TWO SEAS – SUI ZHEN
- Emma Barnett
- Sunday, 29 April 2012
At first, it is easy to mistake Sui Zhen’s debut album Two Seas with that of Lisa Mitchell or Julia Stone. But looking closer it is only Sui’s achy vocals which lend to this. Originally from Sydney, Melbourne-based Sui’s debut album is quaint and summery. The starkly-thin texture of the opening track, My New Friend is a good indication of the next nine. Opening with a few tinkles from the piano, the song is a interaction between Sui’s sailing voice, a slightly strumming guitar and the occasional interjection of piano accordion – careful not to miss it! Whilst the whole album is somewhat whimsical and fluttery, there are subtle styles within the tracks. Golden Cage has a music-box quality with its use of the kitsch Q-chord (an 80s electronic substitute for guitar with chord buttons and a strum-plate) whilst Blue Night is almost a lullaby, rolling over you like a waves on a beach with its 6/8 feel and resonating cello.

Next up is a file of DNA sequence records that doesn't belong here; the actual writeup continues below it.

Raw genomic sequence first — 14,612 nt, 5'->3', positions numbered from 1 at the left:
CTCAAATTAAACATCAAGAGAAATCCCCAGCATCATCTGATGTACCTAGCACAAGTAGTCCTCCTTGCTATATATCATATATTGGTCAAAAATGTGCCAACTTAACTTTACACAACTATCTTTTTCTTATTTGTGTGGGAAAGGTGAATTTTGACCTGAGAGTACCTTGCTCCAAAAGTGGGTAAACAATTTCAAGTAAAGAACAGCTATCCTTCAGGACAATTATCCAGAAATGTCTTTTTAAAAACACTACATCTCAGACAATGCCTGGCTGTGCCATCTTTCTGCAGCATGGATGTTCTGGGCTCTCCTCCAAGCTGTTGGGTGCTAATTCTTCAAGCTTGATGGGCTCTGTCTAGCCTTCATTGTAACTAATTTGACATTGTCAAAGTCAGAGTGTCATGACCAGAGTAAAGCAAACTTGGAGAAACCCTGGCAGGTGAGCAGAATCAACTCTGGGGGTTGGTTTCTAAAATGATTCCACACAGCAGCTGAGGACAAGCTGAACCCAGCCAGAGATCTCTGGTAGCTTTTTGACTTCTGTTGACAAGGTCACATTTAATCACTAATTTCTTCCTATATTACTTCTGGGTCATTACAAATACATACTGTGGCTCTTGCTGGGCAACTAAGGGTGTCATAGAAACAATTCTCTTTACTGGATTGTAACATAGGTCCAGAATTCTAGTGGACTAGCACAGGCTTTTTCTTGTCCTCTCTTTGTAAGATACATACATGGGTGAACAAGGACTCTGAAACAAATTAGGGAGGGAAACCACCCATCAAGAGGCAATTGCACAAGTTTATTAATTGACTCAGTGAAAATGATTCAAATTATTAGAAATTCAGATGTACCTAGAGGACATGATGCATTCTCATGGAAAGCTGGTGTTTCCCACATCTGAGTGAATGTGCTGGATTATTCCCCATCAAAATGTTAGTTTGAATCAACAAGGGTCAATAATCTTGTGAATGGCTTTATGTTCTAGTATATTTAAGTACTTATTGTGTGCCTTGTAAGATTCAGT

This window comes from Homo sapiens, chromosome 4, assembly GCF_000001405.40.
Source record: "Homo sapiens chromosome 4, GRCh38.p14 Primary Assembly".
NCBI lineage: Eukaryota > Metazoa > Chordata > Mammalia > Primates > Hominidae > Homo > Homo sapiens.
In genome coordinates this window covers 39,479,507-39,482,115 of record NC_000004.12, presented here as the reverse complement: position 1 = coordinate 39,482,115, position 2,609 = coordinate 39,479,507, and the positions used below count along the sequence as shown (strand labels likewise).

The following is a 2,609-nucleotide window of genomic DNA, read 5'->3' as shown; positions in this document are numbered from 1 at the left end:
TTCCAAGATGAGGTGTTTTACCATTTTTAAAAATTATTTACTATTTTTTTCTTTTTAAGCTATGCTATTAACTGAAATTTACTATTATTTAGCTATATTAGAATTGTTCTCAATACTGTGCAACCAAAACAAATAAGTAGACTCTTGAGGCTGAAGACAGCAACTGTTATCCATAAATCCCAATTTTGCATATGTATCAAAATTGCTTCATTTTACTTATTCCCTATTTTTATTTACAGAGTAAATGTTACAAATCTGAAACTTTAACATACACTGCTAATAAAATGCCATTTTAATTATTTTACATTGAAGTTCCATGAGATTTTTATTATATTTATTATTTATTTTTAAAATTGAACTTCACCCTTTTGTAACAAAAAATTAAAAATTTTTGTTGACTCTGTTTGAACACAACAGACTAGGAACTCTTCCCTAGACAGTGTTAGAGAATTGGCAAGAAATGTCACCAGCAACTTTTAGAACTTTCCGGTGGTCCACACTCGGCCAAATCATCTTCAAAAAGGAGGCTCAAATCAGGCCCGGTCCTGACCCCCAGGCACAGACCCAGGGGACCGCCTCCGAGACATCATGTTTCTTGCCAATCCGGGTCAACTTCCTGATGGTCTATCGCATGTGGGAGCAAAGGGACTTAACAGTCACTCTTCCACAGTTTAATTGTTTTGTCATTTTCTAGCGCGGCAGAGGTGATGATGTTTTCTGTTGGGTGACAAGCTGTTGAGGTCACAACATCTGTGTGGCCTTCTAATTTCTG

A light exoticism weaves its way through Two Seas. In Little Frog, passing dissonant percussion imitates the sound of Indonesian Gamelan. Meanwhile, whispers of many instrumental timbres are heard throughout the entire album, such as trombone, trumpet, Chinese moon guitar, clarinet and cajón (a Peruvian percussion instrument). Gentle and delicate, Two Seas is a calm and understated album, a sweet alternative to typical folk sounds.
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